Written by: William D. Anton, Ph. D., Founder of CEO Effectiveness

It’s not what you call me, but what I answer to. ~ African Proverb

woman-41891_1280Last Wednesday was National Woman’s Equality Day. Many impressive comments have been offered about woman’s equality by distinguished women in history. One of my favorites is by Marlo Thomas: “One of the things about equality is not just that you be treated equally to a man, but that you treat yourself equally to the way you treat a man.”

This profound comment captures the essence of one of the limiting factors in all human relationships irrespective of gender. The quality of the relationship you have with yourself is the upper limit on the quality of the relationship you can have with others. That being said, there is no question that the trauma of artificially narrowed roles, limited opportunities, and unfair expectations have added unequal burdens to women in addition to the daunting challenges faced by both sexes.

A historical consequence of the unequal treatment is that both women and men have been polarized into limiting and rigidly defined gender roles. In reality, men and women are more similar than different and to become their truer self each must find the courage to embrace the daunting task of self-realization. Unfortunately, it is primarily their differences that have been more susceptible to defining men and women than their similarities. Nevertheless, many women, and men for that matter, have chosen to accept more limiting self-definitions. All of us have developed beliefs and constructed mental models early in childhood. These are often linked to lingering feeling s of powerlessness and unworthiness. Problematic is that we routinely apply these early belief systems broadly throughout our adult life.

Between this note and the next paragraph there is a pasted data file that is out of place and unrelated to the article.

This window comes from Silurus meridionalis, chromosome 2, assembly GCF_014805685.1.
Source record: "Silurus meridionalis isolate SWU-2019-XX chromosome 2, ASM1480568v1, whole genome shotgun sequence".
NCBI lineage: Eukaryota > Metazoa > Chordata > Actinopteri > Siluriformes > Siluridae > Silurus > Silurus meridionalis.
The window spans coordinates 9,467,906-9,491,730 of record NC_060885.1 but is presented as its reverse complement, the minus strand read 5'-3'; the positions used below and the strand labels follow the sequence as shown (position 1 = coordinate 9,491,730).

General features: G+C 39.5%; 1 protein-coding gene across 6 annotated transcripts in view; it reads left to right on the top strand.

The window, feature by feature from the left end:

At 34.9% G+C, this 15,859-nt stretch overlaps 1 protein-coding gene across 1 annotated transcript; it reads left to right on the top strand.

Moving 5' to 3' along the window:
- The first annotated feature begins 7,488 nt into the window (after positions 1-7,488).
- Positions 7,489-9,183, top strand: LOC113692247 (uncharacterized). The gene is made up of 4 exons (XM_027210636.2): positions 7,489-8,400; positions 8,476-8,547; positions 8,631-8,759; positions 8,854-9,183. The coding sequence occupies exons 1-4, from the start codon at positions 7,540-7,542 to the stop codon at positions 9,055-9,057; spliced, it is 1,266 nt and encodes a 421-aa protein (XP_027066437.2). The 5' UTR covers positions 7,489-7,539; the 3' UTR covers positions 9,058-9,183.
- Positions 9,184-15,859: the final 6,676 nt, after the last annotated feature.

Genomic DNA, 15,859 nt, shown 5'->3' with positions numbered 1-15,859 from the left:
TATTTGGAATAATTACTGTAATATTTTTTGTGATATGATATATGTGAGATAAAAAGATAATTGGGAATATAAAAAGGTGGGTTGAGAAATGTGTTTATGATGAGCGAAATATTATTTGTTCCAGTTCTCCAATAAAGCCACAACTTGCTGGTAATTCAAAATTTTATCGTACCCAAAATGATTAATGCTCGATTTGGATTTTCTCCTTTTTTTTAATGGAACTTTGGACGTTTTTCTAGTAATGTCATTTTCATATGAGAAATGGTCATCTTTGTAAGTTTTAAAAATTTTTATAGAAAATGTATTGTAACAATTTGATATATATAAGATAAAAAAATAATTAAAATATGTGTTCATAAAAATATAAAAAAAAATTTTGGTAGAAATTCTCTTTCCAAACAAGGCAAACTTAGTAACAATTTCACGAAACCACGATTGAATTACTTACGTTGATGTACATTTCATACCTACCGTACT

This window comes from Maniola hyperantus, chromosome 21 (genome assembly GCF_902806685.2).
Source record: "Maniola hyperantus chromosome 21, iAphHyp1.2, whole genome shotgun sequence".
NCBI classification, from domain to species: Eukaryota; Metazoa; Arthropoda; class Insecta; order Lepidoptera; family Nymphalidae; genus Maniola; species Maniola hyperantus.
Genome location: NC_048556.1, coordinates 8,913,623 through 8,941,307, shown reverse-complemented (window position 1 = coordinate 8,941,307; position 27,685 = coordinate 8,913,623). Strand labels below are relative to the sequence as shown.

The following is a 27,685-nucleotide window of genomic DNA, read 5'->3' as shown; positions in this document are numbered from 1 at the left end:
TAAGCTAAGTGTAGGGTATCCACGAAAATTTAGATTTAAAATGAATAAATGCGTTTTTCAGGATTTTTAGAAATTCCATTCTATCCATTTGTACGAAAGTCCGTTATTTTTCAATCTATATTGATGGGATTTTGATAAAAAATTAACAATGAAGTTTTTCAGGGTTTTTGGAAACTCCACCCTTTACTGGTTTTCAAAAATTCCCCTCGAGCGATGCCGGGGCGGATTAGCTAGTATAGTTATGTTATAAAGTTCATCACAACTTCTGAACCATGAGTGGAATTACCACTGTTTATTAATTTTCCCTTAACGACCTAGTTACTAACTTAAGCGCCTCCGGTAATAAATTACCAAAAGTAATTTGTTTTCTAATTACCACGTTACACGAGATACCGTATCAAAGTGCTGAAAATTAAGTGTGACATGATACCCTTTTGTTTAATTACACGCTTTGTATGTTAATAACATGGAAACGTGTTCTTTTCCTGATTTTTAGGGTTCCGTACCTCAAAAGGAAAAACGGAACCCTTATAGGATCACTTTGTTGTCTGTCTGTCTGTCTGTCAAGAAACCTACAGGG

In commenting on woman’s equality, Alice Walker made the following observation: “The most common way people give up their power is by thinking they don’t have any.” This is an excellent way of summarizing the cost of holding on to early mental models and beliefs too long.

But both men and women have a profound responsibility to transform their limiting beliefs and become more self-aware. But, they mustn’t stop there. They must be willing to use greater self-awareness to forge a path to their truer self. This is the truest liberation and may be a life space where women enjoy a distinct advantage. Louise McKinney expressed this well, “The purpose of a woman’s life is just the same as the purpose of man’s life – that she may make the best possible contribution to generations in which she is living.” You cannot offer the world what you haven’t discovered and grown comfortable with in yourself.

Those who resign themselves to arbitrary rules are like those who negotiate life with primitive and unchallenged mental models of themselves. They define themselves too narrowly and cheat both themselves and the world of what they could potentially offer. This is beautifully expressed by Marianne Williamson, “And as we let our light shine, we unconsciously give other people permission to do the same. As we are liberated from our fear, our presence automatically liberates others.” Never forget that re-discovering our unrealized potential is everyone’s first responsibility. In the words of Barbara Sher,

“Doing is a quantum leap from imagining.” To be equal does not mean you have to be the same.

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